MONTRER L’INVISIBLE (SHOWING THE INVISIBLE)
‘The eyes and ears of philistines are poor witnesses,’ wrote Heraclitus nearly two thousand and five hundred years ago. In other words, it takes more than eyes to see. This book, Montrer l’invisible (‘Showing the Invisible’) seeks to teach the reader, at the heart of our society of the spectacle, to follow with the greatest attention the path that images take inside us, and to wager that this path will lead us to better understand the strange familiarity that binds us to them. For Curnier, images are a mode of thought that thought itself, which is based on language, cannot recognise, enslave or domesticate. The image, he holds, is what reconnects us to the world when the false transparency of words distances us from it—resuscitating the sense of its closeness and, in a way, adding to reality the sense of its reality.
Translated excerpt from the presentation of Jean-Paul Curnier’s book Montrer l’invisible: Ecrits sur l’image, published by Editions Jacqueline Chambon in February 2009.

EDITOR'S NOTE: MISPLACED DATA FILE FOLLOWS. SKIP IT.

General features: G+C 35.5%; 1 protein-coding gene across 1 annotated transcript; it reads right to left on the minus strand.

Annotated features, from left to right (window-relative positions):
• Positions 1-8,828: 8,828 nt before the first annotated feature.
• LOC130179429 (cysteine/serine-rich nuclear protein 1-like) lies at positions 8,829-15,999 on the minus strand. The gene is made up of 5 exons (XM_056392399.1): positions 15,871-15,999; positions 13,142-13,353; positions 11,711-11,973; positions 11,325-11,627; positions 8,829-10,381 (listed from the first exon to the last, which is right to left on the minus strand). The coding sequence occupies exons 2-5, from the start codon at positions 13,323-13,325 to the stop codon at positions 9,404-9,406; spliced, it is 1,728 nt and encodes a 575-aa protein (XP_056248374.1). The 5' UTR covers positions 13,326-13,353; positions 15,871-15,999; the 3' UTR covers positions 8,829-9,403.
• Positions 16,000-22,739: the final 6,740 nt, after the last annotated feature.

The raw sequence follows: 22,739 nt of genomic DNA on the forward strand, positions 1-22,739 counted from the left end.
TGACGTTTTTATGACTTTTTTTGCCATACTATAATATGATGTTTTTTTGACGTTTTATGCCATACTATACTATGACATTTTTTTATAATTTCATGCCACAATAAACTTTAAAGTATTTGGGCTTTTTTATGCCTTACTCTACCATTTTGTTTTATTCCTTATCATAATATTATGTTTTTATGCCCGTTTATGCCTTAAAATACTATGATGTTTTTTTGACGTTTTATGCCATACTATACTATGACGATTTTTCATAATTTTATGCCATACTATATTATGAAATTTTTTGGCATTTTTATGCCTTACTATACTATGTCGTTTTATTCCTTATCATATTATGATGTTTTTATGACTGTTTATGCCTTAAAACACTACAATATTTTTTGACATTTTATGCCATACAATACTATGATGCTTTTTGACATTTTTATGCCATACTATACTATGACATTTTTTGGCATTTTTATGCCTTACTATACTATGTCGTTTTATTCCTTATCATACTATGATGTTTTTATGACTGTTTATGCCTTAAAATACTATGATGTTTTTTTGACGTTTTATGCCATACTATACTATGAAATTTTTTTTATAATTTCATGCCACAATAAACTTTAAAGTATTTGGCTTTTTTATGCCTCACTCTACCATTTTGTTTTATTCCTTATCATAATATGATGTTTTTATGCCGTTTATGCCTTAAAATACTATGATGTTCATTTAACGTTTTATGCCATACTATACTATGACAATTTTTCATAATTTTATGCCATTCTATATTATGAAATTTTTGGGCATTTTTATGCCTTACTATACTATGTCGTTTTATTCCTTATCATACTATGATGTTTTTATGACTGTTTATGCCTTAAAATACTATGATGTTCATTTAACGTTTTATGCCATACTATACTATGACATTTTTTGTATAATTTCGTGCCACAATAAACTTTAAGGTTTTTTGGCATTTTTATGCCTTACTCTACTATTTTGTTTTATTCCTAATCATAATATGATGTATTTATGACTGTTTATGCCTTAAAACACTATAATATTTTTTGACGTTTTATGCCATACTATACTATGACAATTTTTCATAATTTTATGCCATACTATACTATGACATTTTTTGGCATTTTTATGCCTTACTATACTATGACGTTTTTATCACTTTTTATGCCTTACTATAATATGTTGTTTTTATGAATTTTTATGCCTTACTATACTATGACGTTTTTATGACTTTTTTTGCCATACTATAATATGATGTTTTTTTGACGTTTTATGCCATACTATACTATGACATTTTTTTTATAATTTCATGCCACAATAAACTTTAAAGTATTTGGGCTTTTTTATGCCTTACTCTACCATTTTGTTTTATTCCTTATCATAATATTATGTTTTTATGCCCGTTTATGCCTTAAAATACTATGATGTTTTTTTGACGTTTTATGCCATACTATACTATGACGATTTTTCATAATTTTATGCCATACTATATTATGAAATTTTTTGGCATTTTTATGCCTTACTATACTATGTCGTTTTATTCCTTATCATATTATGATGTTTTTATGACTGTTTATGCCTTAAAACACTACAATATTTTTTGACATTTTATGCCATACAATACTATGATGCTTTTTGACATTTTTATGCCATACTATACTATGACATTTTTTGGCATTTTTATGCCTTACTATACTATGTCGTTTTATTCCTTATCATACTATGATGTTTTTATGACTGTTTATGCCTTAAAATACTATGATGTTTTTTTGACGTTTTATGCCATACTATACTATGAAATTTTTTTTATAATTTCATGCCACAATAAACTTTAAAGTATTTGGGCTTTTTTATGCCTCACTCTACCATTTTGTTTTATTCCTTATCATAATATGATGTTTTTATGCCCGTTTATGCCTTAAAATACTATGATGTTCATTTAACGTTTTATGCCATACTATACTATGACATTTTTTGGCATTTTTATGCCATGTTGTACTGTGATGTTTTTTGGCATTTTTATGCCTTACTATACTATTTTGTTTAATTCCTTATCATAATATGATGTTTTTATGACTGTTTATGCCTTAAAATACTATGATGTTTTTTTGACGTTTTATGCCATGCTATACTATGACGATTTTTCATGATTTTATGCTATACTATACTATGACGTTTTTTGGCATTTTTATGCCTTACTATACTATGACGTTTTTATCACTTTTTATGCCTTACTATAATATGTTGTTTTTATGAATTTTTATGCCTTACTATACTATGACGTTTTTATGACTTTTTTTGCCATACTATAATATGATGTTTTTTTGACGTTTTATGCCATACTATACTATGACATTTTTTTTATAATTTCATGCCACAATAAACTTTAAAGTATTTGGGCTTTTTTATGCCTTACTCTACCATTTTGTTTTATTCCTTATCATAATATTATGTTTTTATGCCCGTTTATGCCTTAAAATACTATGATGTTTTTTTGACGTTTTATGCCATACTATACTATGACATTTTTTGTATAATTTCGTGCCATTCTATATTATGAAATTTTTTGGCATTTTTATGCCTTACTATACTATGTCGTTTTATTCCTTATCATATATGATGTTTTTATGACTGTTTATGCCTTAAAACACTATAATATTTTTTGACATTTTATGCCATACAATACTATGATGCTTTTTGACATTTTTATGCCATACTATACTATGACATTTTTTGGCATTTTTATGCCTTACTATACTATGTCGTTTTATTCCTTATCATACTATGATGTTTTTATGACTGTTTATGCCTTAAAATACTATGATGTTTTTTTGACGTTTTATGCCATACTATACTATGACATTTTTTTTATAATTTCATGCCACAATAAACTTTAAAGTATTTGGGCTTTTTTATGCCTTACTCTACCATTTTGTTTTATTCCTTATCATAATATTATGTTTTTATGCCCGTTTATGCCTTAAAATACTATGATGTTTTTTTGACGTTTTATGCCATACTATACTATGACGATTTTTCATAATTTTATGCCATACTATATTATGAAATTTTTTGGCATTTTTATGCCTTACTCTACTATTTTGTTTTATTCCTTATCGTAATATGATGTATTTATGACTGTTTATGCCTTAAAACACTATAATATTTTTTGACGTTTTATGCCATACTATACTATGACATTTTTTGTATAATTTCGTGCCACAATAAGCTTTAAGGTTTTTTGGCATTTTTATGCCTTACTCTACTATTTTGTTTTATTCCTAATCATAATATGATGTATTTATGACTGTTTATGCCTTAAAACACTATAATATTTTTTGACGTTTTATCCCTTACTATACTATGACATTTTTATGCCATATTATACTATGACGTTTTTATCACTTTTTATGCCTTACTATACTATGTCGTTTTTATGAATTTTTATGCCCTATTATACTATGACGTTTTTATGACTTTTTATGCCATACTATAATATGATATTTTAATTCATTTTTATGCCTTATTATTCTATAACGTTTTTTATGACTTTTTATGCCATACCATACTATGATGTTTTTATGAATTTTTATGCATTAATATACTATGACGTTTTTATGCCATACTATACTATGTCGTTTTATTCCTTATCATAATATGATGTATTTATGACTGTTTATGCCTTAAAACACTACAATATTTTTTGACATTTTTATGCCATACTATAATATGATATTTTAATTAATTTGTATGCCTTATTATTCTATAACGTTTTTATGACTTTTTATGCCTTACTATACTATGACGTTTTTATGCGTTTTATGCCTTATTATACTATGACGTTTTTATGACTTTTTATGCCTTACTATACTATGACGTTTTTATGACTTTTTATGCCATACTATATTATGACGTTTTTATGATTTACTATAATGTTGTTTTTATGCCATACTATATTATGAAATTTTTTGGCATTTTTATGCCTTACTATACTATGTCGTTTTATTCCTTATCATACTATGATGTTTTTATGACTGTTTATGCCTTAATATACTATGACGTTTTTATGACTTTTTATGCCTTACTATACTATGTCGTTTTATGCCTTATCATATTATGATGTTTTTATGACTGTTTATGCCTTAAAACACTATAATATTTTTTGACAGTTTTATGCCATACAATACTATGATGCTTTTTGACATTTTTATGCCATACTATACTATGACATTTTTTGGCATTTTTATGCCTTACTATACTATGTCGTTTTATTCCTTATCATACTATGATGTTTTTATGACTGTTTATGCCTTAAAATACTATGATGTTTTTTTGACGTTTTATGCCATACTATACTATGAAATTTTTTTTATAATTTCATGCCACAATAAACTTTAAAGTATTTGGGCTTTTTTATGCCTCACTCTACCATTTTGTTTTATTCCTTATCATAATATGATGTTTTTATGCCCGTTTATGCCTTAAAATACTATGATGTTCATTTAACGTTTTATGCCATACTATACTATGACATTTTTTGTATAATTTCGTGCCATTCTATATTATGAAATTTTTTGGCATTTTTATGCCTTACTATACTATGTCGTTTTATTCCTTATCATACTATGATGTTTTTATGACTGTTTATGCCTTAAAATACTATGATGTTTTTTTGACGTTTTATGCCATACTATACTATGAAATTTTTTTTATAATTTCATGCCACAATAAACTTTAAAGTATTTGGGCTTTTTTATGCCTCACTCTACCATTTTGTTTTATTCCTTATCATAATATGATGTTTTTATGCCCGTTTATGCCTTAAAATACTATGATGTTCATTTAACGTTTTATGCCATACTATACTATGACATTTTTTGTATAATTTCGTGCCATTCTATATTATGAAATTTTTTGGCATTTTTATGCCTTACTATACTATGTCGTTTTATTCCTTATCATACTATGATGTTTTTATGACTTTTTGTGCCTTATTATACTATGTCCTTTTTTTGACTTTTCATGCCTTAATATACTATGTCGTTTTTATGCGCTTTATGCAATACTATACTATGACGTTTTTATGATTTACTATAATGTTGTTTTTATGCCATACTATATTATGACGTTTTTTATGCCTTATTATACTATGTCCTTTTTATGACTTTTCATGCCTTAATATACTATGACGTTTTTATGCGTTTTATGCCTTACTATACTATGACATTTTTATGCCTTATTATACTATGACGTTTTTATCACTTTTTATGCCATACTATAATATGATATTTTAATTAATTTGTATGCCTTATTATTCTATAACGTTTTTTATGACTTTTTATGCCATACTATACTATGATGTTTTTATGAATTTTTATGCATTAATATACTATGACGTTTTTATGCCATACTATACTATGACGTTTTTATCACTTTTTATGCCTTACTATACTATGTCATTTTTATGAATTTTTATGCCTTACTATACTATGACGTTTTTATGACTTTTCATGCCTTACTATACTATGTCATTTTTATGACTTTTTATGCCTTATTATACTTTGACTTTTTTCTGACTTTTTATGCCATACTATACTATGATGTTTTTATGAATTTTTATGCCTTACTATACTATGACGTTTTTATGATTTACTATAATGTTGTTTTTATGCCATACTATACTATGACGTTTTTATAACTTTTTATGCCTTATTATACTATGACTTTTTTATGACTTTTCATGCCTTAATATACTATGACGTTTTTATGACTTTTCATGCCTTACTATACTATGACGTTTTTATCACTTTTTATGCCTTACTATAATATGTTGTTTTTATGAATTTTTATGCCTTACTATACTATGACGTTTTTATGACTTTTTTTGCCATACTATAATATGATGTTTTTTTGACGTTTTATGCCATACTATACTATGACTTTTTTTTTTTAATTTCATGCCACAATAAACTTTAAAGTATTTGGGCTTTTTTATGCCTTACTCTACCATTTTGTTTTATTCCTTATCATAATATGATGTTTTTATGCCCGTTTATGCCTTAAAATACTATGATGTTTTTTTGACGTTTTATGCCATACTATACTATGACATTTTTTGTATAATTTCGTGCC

Images are the backdrop to this book. Taken from photography, film and painting, they are the memory on which Curnier bases his thinking; the foundation which his arguments confront. This idea behind this exhibition? That a book about imagery should show some of the media it is built around. Here, the choice and juxtaposition of the images stems from the writing, which provides the linking thread. Indeed, it is accompanied by books, in a sort of cluttered miniature bookshop, that we see these images (of Marilyn Monroe, Ramses II, the protesting mothers on the Plaza de Mayo and veiled women in Afghanistan; but also pictograms of films, The Battleship Potemkin and Pierrot le fou, images of gestures captured in Assyrian murals and from the arirang, or living pictures, of North Korea, those of National Socialist Party rallies, reproductions of Diana bathing and of Lascaux cave paintings, photographs of a bullfighter at death’s door, etc.); and they are presented in the most diverse forms.